St Edmund Hall 27-LMH/Trinity 18: LMH were robbed of a huge upset win late in their opening match, away to champions St Edmund Hall. With Hall undermined by seven injuries, the visitors’ dominance at the set piece and an aggression and adventure out wide saw them build a healthy 13-0 lead early on before Hall showed yet again the class of champions, clawing their way back to snatch a victory.The first half belonged to LMH/Trinity, who won the majority of posession and had the wherewithall to use it. The game’s first try after ten minutes showed this. a cross kick to winger chris copplestone confounded the Hall defence, and he spilled the ball back for shaun Collins to score. Their second try, after half an hour, came as captain and flanker Jonny wright’s chip across the Hall line was collected by fullback tom Markham. after a Jack wallace penalty, faced a big deficit, but their icy cool showed itself once more. As the half drew to a close, the Hall backline fired to fashion a try for winger peter cay, and with rob Yates’ conversion the game was thrown wide open.The visitors scored first in the second half too. an excellent break by Markham, from between the half way and ten metre lines, led to a score for left wing Tom Harris. Hall struck back once more, and charged back into LMH/Trinity territory. From a lineout, the pack drove hooker paul Smith for a well worked score.The try saw Hall finally gain some ascendency. an hour gone they finally took the lead, after some rather scruffy passing gave cay enough space to skilfully round his marker. Yates converted from a difficult angle and, minutes later, added a straightforward penalty for a 22-18 lead, leaving LMH/Trinity in need of a try. Time was running out and as outside half George robinson tried to spark something with a horribly misconceived american football-style pass, david saleh capitalised and stole in for the decisive try.hall’s captain robert Newman understandably stressed that his side had been handicapped by injuries, but praised the squad players who had come in to replace more established names. his disappointed opposite number Jonny wright attributed his side’s late eclipse to a lack of fitness, stemming from games missed due to opposition concessions. if LMH/Trinity can rectify this, their skills and spirit leave no doubt that they can thrive in the top division. ARCHIVE: 6th week MT 2005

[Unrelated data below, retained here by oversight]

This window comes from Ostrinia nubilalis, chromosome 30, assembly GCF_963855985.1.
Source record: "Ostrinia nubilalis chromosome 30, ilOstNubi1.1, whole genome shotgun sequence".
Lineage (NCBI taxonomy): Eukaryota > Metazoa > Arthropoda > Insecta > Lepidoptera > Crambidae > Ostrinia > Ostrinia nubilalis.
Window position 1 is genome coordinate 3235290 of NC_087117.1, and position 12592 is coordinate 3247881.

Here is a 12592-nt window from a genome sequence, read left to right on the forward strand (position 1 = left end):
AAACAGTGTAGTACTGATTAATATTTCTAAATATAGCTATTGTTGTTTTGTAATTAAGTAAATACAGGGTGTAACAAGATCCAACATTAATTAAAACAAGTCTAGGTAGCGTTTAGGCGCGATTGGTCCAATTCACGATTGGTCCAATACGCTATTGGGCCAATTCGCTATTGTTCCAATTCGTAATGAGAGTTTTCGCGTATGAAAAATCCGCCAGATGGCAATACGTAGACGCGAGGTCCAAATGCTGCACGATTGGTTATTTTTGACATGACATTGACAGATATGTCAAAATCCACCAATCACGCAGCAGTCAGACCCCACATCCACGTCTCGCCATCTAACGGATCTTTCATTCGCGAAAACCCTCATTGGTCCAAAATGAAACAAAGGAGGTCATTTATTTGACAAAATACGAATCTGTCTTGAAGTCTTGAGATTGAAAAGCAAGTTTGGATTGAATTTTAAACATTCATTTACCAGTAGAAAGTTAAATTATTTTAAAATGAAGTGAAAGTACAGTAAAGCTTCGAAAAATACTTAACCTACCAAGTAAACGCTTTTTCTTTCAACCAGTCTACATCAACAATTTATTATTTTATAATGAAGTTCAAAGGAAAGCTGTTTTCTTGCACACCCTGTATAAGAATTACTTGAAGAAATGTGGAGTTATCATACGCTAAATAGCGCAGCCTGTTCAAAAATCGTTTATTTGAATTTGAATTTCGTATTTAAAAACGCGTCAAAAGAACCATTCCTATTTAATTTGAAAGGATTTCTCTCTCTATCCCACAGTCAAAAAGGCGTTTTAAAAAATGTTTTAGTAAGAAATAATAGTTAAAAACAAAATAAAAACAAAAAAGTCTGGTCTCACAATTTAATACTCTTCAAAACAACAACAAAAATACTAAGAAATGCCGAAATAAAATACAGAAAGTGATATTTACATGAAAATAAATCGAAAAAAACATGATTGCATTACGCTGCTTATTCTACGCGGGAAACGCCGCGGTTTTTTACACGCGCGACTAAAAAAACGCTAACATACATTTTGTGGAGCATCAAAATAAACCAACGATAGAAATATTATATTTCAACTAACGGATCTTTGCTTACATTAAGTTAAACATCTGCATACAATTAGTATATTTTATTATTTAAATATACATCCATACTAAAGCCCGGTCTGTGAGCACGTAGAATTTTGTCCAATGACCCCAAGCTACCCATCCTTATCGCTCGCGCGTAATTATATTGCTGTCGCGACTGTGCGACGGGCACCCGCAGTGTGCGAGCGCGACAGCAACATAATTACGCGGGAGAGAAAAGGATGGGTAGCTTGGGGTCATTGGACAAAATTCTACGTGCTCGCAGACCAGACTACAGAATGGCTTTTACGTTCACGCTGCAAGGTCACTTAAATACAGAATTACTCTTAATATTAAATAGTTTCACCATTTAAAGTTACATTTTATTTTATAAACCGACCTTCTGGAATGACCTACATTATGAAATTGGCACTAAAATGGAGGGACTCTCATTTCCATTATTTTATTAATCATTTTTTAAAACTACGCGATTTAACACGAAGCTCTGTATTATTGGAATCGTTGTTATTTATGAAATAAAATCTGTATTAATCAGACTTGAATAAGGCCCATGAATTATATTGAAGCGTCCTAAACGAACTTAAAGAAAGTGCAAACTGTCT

WRBI Area Softball Sectional Scores. Friday (5-30)Sectional 29 @ South Dearborn.Championship-South Dearborn 3 Rushville 1Sectional 14 @ Columbus North.Championship-Bloomington South 4 Columbus North 0Courtesy of The IHSAA.